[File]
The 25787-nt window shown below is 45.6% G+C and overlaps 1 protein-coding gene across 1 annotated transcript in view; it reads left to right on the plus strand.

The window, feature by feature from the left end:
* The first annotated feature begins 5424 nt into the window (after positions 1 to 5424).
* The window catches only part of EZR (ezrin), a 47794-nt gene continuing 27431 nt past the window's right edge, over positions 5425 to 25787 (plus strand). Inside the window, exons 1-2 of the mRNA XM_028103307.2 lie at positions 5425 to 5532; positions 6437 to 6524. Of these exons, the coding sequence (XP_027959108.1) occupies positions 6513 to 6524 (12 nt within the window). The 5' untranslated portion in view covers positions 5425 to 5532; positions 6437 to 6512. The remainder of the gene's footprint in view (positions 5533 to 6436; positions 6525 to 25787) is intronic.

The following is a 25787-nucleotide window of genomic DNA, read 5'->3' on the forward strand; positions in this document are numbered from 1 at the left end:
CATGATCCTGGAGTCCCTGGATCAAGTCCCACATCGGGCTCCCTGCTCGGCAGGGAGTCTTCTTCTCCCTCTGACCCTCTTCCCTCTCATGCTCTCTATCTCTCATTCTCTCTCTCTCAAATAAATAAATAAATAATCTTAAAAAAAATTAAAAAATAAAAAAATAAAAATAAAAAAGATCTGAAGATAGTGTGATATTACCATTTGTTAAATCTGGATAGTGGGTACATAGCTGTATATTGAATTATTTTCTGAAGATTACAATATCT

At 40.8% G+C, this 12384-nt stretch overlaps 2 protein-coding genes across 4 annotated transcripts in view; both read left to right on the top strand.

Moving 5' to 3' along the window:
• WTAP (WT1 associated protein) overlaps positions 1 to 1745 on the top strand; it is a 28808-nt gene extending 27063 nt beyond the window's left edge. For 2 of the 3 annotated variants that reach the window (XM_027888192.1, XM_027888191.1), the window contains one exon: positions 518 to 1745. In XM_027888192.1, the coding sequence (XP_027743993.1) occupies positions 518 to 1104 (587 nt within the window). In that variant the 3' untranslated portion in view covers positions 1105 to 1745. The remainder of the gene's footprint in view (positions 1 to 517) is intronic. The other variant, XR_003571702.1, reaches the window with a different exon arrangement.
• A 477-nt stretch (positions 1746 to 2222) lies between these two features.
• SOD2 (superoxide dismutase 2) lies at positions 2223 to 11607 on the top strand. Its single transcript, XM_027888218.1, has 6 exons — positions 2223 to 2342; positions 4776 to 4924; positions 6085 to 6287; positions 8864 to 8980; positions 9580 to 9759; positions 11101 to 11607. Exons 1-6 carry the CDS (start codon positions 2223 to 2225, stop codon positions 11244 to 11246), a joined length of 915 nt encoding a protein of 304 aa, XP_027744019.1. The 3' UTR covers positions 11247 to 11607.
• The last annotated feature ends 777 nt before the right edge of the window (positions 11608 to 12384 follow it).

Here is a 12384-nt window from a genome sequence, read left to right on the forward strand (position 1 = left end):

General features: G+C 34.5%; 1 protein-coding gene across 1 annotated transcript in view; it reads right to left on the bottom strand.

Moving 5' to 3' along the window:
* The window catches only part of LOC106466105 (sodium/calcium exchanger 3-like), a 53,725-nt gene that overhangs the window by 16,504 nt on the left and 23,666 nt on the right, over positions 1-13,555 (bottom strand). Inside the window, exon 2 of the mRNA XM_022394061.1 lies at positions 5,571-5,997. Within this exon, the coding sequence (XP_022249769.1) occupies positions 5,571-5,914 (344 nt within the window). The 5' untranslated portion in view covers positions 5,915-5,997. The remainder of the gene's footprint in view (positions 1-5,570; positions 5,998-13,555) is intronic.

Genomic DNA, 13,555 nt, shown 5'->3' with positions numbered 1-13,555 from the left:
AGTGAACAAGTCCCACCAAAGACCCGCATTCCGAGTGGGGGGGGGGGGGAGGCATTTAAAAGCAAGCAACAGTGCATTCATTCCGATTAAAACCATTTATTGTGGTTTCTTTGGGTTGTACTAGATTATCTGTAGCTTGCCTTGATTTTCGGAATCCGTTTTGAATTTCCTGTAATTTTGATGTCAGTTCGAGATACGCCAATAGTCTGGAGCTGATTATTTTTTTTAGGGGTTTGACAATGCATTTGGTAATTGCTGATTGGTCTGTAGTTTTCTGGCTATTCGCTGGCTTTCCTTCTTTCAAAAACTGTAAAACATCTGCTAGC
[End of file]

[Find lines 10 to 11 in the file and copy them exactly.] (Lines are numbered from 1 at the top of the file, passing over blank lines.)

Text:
• A 477-nt stretch (positions 1746 to 2222) lies between these two features.
• SOD2 (superoxide dismutase 2) lies at positions 2223 to 11607 on the top strand. Its single transcript, XM_027888218.1, has 6 exons — positions 2223 to 2342; positions 4776 to 4924; positions 6085 to 6287; positions 8864 to 8980; positions 9580 to 9759; positions 11101 to 11607. Exons 1-6 carry the CDS (start codon positions 2223 to 2225, stop codon positions 11244 to 11246), a joined length of 915 nt encoding a protein of 304 aa, XP_027744019.1. The 3' UTR covers positions 11247 to 11607.